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    And this is a good reason that we should have some HDD factories in Europe somewhere, preferably somewhere above sea level. The monsoon and tropical storms are a fact of life in the far east, they are annual events, are we as consumers going to have a knife held at our throats everytime nature decides to do what she does and by chance hits a country that supplies computer electronics? If so then perhaps the HDD manufacturers should consider relocating some of their factories to another drier part of the world.

    It makes no sense at all to keep all your eggs in one basket, it harms your business and the businesses of the people you supply with your finished product.
     
  8. Shielder

    Shielder Live long & prosper!

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    Yeah, but how much would the staff wages be? H&S legislation, taxes etc etc?

    Thailand has cheap labour and I'm sure that none of the H&S legislation is anywhere near as stringent as ours is!

    Andy
     
  9. DC74

    DC74 Doh!

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    Yeah but least we have plenty of high ground and know how to deal with water, afterall we're an island. Besides the factory need not be located in the UK, there's plenty of countries in Europe sitting way above sea level and they don't hit businesses with half the crap that they do here in the UK. Just locating a factory or two here in Europe, could prevent the starvation the industry is suffering as a result of the Thailand floods.
     
  10. faugusztin

    faugusztin I *am* the guy with two left hands

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    So, where in Europe exactly do you plan this. I guess you want it in EU, then your options are rather limited. Even in the least paid countries, you will have to give the workers ~300e as a minimal monthly salary. Which is i guess much much more than the guys at Thailand get. Unless of course you wish to pay a lot more for hard drives. Oh wait, that is now :). Prices you see now are probably the prices you would see for European-made hard drive due workforce costs.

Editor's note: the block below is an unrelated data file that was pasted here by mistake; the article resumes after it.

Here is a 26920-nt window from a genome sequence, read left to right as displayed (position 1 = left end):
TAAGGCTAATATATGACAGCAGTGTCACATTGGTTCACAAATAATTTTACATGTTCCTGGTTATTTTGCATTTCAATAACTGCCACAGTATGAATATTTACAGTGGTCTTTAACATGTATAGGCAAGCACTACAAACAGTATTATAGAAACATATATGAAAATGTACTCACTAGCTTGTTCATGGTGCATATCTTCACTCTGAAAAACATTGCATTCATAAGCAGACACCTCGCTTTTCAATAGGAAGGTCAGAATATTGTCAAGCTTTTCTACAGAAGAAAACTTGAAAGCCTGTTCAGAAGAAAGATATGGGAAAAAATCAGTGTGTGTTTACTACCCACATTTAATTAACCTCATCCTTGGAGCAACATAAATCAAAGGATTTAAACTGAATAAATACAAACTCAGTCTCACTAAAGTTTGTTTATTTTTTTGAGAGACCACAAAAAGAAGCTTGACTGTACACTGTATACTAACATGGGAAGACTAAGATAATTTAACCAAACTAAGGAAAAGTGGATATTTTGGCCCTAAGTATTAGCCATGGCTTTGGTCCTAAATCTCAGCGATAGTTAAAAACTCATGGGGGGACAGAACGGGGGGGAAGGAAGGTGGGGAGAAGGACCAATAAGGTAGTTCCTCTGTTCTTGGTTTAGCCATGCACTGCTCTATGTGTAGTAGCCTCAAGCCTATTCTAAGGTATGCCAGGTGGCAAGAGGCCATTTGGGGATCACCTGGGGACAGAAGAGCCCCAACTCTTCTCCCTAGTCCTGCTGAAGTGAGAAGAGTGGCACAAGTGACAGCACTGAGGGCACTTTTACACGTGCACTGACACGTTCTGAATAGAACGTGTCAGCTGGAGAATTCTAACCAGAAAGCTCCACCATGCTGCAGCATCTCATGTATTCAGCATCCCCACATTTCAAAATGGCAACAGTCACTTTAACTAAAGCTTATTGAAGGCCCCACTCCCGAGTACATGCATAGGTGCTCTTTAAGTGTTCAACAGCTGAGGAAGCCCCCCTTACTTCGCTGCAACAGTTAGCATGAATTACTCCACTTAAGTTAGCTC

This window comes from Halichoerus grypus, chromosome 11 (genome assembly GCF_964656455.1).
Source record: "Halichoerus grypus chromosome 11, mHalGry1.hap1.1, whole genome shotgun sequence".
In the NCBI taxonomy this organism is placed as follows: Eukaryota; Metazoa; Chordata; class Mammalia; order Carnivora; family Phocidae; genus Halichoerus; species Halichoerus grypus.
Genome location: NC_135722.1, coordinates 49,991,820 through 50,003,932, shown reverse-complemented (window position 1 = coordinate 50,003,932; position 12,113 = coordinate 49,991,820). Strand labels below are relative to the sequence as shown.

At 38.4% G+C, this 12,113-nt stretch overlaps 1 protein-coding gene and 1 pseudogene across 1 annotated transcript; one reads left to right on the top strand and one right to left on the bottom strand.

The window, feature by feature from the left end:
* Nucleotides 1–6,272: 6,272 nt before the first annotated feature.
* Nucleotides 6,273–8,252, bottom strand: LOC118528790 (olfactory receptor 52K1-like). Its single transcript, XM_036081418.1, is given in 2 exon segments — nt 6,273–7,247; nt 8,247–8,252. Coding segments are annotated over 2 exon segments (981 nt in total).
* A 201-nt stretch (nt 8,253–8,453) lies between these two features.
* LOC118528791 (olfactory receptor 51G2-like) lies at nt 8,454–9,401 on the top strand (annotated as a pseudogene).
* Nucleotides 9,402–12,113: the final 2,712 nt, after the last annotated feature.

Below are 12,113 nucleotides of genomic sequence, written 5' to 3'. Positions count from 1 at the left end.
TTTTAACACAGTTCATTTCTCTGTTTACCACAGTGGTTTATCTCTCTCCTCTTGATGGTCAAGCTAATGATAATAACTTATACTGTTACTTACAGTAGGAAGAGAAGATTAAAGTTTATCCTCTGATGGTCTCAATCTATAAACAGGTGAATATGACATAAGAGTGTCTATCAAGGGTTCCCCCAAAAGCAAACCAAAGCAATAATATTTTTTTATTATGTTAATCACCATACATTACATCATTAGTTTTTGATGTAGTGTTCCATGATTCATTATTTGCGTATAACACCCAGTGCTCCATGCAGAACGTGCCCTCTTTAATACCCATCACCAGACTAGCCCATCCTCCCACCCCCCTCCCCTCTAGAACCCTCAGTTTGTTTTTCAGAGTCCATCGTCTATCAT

11. Lazarus Dark

    Lazarus Dark New Member

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    Ouuuch.
    I'm about to fill my 5tb's and was planning on getting a nas with another 5-6tb. That's definately not happening now, not for a couple years it sounds.
    Guess I should start some cleaning... stick some old stuff on dvd-r (I have a whole stack of 50 just sitting around)
     
  12. Noob?

    Noob? New Member

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    Just when I needed to order a new build, HDD price will take a big chunk out the budget for it.

    Shame.
     
  13. faugusztin

    faugusztin I *am* the guy with two left hands

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  14. Sloth

    Sloth #yolo #swag

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    Looking at the price of Blurays they don't seem so bad anymore as a storage media. ~600GB for $25 if you've got access to a burner.

    I'm lucky enough to know someone who's laptop can burn BRs, worst case scenario this is my plan.
     
  15. Tribble

    Tribble Steals Avatars

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    Looks around i have alot of spare drives, any failed drives will be replaced under warranty from now on, it not be that bad.